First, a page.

The Amazing Miracle Pallet

Never seen on TV

Free wood!

If you live off the grid or just have a lot of projects requiring wood, pallets are perfect.

They are a great choice for many reasons:

  • They’re free
  • They’re already nailed together
  • There’re plenty of them
  • They have about a billion possible uses
  • You can find them EVERYWHERE

Where can you find them?

  • Behind grocery stores
  • In the alleys behind hardware stores
  • In the garbage/recyling areas of businesses
  • On Craigslist

What can you do with them?

  • Make furniture for your house: benches and tables
  • Craft projects: Signs, decorations, hangers for jewelry, etc.
  • Shop uses: shelves, tool holders, work tables
  • Dismantle them and burn them
  • Build a shed or even a house

We’ve utilized pallets extensively on our off the grid property. We didn’t have much money the first year we lived here so free was a good if not necessary choice for a building medium.

We built a garbage enclosure, benches, LOTS of shelving units, racks, and we burned a lot of them during the cold months of the year.

We drove around town and just looked for places that had them sitting out in back and  we always asked first if it was OK to take them. It works out for everyone. They get rid of surplus and we gain our next….you name it.

To cut them up or dismantle individual planks use:

  • a jig saw
  • a circular saw
  • a pry bar
  • a nifty tool we bought at an Ace Hardware called The Wrecker (a fancy pry bar with extra “bars” for whatever leverage you need
  • a hammer and a chisel for working the nails out
  • a hammer to just whack the slats free (might break it)
  • a couple of two by fours to remove individual planks without breaking them

They also make special pallet tools called pallet busters just for the purpose. Maybe a good purchase if you plan on using a lot of pallets.

The biggest pain in the ass is the nails they’re put together with. My husband and I could just visualize some guy with a nail gun going nuts on the assembly line. No limit to the number of nails used in each pallet. We’ve gotten them so riddled with nails, it’s almost impossible to take them apart.

And the ones that are STAPLED together……If we were desperate enough to need the pallet, we’d have to remove every staple individually with a hammer and needlenose pliers. Staples that were about two inches long sticking out of the piece of wood after we ripped it off of the pallet. Sometimes we’d just take a hammer and whack them down flat rather than deal with them.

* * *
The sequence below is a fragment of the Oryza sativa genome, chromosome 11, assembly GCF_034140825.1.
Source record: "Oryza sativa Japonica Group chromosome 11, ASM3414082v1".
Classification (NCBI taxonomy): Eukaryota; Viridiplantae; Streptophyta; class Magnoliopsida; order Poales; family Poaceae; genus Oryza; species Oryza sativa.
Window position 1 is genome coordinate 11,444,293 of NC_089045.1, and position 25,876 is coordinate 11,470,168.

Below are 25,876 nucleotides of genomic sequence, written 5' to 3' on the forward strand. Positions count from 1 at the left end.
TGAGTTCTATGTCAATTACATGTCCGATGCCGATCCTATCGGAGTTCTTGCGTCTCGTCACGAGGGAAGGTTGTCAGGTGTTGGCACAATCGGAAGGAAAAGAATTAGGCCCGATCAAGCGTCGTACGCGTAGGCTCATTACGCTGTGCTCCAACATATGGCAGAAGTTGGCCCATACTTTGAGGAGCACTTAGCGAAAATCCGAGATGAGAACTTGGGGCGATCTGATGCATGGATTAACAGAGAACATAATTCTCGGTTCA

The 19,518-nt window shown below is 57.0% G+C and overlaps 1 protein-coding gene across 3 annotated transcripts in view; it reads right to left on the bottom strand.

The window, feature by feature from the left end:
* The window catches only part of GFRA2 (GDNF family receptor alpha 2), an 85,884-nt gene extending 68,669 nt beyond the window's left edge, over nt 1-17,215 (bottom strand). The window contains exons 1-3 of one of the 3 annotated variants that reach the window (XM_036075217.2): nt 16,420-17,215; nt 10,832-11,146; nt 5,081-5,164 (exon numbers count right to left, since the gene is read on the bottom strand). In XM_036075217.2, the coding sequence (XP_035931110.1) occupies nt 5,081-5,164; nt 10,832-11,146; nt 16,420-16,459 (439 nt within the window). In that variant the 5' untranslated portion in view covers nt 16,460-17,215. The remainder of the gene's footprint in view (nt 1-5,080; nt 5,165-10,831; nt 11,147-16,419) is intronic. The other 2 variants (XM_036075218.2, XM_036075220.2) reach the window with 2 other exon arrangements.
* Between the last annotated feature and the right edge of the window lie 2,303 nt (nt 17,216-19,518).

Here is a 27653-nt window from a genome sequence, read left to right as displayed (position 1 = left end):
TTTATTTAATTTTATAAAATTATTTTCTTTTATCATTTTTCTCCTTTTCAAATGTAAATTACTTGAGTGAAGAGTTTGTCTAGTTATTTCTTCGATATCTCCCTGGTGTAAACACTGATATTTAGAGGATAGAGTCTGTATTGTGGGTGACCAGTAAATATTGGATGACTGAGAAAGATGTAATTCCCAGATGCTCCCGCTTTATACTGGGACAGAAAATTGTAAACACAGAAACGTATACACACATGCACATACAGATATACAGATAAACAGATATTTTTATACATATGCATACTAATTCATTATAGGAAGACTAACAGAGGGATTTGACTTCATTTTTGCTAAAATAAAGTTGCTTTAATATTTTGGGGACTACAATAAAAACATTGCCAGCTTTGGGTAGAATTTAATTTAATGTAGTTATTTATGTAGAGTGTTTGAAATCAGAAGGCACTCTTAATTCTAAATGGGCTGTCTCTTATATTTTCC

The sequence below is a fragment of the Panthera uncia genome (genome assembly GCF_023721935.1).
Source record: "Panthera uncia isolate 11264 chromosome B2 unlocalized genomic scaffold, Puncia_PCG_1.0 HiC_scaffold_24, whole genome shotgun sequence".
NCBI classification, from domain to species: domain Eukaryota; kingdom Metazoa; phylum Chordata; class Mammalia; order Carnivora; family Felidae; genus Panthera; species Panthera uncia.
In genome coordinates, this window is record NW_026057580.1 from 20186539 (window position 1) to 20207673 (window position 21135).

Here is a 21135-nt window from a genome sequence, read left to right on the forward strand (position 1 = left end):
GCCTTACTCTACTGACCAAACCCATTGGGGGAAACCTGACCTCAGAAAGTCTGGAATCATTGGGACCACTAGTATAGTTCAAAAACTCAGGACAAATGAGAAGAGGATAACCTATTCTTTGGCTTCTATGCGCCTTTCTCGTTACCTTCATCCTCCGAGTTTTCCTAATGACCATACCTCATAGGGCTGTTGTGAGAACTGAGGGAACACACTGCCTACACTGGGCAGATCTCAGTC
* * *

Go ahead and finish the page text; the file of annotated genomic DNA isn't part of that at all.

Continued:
For assembling various projects use:

  • A drill and drill bits for pilot holes through thick boards
  • A screw guide for the drill (a MUST)
  • Wood or deck screws of varying lengths
  • Nails
  • Brackets made by screwing two pieces of wood together or metal ones from the hardware store to add extra strength at attachment points
  • Circular saw for cutting leg lengths and larger straight surfaces
  • Hand saw
  • Hammer
  • C-clamp for holding pieces together tightly (the third arm) while installing screws
  • Jig saw
  • Tape measure
  • Wood router
  • Wood pencil for marking (works even on wet surfaces)
  • Other hardware such as hooks and hangers
  • Varnish

As for the how-tos and ideas, I just looked online. The projects haven’t always come out looking pretty but that’s just my craftsmanship or lack thereof.  Functionality is my main goal. You can make some really nice pieces if you do the job right and have the right tools.

 General tips:

  • That screw guide for your drill makes sinking those long screws SO much easier
  • C-clamp for securing pieces – night and day
  • Pilot holes for those thick pieces. You’ll strip the screws otherwise
  • Pilot holes to prevent cracking. You don’t always have to but if the wood is prone to cracking or on the thin side, it’ll help
  • Look for the better specimens in pallets. There are some shitty torn up ones you just pass up
  • If you DO end up with a shitty pallet, you can add slats from another shitty pallet to make one whole NOT shitty pallet

Here are some photos of things we’ve done so far: